My friend Donald is a productivity god. Seriously, he has a superhuman ability to get things done. He’s a full-time Ph.D. student who also has a full-time academic job for which he is frequently sitting in meetings and on business calls, or participating in panels and giving lectures.
Whatever time Donald doesn’t spend working or handling his academic obligations he uses for other noble yet labor-intensive endeavors. He actively mentors 10 or so young men at a time while also receiving weekly mentorship from 10 or so older men whom he looks up to. He is an amateur athlete who went from barely being able to complete a one-mile jog to finishing the New York City Marathon last year. (Plus, he’s the only person I know who actually did P90X for the full 90 days and then some.) Not to mention that Donald is an avid churchgoer. He’s one of those high-octane members of the congregation who serves on the trustee board and who is always on a committee planning a singles conference or financial seminar. (Oh, and he goes to a megachurch, so, you know, that’s vigorous church participation to the hundredth power.)
Although I’ve known Donald for several years, I only recently discovered the secret to his uncompromising efficiency. Last month, as we sat with our laptops at a new coffee shop in Harlem, Donald said, “I’m obsessed with not being a sorry a** black man.”
That was his precise comment. I’m not giving you the gist here. He said, verbatim:
“I’m obsessed with not being a sorry a** black man.”
I tell you that sentence moved me. That sentence, that sentence, that sentence…that damn sentence. I don’t even remember what we were talking about that made him say it and I’m pretty sure my only response to it at the time was, “Mmmm…” (which is my go-to utterance when someone’s words resonate with me).
But, again, I tell you, that sentence deserved so much more than “Mmmm.” It deserved “Word!” and “Amen!” and “I hear that!” Or, better yet, an “I know that’s right,” since that phrase is my standard response when someone says something that is nakedly sincere though not necessarily advisable. It wasn’t that I embraced the wisdom of Donald’s thinking, only that I saw the accuracy and necessity of it. (And, as we know, that which is true and/or necessary isn’t always wise.)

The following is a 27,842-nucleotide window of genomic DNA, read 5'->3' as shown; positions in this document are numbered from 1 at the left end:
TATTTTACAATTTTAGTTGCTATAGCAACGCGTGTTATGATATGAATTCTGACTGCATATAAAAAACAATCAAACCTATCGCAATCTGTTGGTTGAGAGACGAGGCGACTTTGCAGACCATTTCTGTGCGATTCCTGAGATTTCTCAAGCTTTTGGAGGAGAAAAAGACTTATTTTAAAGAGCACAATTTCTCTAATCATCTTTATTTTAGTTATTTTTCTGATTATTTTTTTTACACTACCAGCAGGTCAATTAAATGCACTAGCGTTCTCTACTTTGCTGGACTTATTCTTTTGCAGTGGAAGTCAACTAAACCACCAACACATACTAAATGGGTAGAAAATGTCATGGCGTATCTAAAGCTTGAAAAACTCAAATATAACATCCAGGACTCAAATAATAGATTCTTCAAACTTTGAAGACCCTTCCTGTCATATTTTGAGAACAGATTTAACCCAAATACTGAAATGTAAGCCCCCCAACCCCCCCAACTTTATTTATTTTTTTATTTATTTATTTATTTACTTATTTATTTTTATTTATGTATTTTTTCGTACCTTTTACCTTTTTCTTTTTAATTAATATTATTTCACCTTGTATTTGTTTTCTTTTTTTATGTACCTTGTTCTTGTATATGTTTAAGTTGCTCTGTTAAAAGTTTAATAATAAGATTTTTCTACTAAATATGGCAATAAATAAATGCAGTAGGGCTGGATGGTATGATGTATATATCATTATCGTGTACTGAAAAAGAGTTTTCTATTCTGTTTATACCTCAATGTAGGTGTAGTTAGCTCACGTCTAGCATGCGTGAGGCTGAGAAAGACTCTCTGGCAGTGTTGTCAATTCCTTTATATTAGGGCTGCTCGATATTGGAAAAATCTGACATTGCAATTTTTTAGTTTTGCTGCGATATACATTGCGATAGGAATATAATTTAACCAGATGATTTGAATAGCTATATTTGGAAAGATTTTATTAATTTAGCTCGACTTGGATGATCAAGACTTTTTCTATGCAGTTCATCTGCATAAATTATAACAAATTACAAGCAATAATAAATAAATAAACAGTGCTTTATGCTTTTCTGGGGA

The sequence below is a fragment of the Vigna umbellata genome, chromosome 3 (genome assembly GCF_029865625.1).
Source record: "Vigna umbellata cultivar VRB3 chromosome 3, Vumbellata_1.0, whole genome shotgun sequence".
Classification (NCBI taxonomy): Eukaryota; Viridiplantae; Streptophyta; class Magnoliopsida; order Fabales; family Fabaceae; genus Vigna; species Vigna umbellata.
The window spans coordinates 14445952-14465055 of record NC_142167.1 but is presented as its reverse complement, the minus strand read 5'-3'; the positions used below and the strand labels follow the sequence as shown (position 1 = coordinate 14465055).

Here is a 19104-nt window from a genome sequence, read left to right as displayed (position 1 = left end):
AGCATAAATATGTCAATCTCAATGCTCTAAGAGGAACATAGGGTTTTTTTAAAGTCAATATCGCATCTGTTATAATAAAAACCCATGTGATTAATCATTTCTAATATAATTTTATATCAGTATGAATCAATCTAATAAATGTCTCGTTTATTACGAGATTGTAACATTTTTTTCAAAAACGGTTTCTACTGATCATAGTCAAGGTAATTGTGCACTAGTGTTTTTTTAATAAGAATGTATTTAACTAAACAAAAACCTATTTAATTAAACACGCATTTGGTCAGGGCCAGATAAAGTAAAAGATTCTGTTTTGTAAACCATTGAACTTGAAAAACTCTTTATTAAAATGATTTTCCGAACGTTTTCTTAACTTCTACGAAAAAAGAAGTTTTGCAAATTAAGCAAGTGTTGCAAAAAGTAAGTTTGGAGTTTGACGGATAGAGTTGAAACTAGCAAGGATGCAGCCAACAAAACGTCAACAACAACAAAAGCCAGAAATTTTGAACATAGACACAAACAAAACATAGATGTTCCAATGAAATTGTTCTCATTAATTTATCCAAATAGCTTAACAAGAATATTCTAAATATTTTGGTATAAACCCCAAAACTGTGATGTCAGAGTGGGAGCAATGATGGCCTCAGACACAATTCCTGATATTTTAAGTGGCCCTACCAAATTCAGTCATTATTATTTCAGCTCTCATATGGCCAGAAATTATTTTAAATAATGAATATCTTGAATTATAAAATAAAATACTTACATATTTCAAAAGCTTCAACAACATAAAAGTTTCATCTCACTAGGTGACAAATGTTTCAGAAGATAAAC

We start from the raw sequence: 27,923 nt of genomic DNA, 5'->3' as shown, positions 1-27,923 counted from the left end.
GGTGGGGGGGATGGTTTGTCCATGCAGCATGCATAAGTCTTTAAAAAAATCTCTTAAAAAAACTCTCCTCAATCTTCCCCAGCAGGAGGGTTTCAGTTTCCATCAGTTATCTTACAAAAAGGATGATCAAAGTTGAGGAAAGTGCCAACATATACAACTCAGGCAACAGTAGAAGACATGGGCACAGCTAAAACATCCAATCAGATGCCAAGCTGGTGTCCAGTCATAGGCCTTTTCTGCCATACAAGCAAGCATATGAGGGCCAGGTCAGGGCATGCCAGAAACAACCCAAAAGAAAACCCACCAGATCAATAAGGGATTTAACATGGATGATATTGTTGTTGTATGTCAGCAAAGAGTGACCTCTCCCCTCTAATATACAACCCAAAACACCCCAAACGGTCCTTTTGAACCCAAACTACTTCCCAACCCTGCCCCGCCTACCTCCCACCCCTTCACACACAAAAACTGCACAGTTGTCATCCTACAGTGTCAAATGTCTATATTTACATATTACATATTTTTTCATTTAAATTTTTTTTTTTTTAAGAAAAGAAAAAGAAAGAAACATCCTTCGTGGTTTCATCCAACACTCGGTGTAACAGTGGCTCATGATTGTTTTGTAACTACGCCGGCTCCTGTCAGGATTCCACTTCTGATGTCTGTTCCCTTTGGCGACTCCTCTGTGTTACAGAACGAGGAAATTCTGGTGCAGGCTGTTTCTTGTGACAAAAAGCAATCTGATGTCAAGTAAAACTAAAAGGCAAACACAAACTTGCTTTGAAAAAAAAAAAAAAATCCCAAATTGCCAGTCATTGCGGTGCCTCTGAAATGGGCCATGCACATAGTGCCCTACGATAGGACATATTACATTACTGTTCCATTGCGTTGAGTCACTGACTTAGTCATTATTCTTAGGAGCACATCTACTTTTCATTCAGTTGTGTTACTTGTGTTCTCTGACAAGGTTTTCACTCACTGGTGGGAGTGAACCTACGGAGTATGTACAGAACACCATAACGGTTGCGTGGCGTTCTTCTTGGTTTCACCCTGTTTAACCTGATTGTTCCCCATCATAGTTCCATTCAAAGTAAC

Not only could I see how that sentence–“I’m obsessed with not being a sorry a** black man”–was true for Donald, but I could also see how it was true for a lot of other driven and highly accomplished men like him. The “sorry a** black man” is a stereotype that many black men I know spend their time ardently sidestepping.
But, surely, Donald and other black men aren’t the only ones playing a game of “stereotypes about black people” keep-away. I can think of many black folks (myself included) who seem obsessed with not portraying certain stereotypes.
Take out the “sorry a**” in Donald’s sentence and replace “man” with “woman” and you may hear one of your own previously unexpressed obsessions: “I’m obsessed with not being a(n) _____ black woman.”
Maybe you’d fill in the blank with “angry” or “attitudinal” or “inarticulate” or “broke” or “needy” or “overweight” or “nappy-headed” or “obedient.” But whatever word or phrase you’d use, it’s likely based on some stereotype or another (or it’s an amalgamation of several stereotypes) that you’re trying to avoid.
In her 2009 TED talk, the ever extraordinary Chimamanda Ngozi Adichie said, “the problem with stereotypes is not that they are untrue, but that they are incomplete. They make one story become the only story.”
Consider that the intellectual conversation of the day is and has been “post-racial” this and “new black” that, both of which call for a more nuanced and comprehensive view about race in this country. So often, however, those conversations sound like a lot of talk about how black people needn’t be or appear stereotypically black. And “stereotypically black” can refer to the ways that black people think other black people are/live/act or the ways that non-black people think black people are/live/act. (Those “ways” may be imagined, yes, but they may also be real if not wholly representational.)
What it boils down to, if you ask me, is that nowadays, lots of folks are on some “I’m un-stereotypically black” sh*t. But, like Ngozi Adichie said, the problem with stereotypes is not that they are untrue, but that they are incomplete.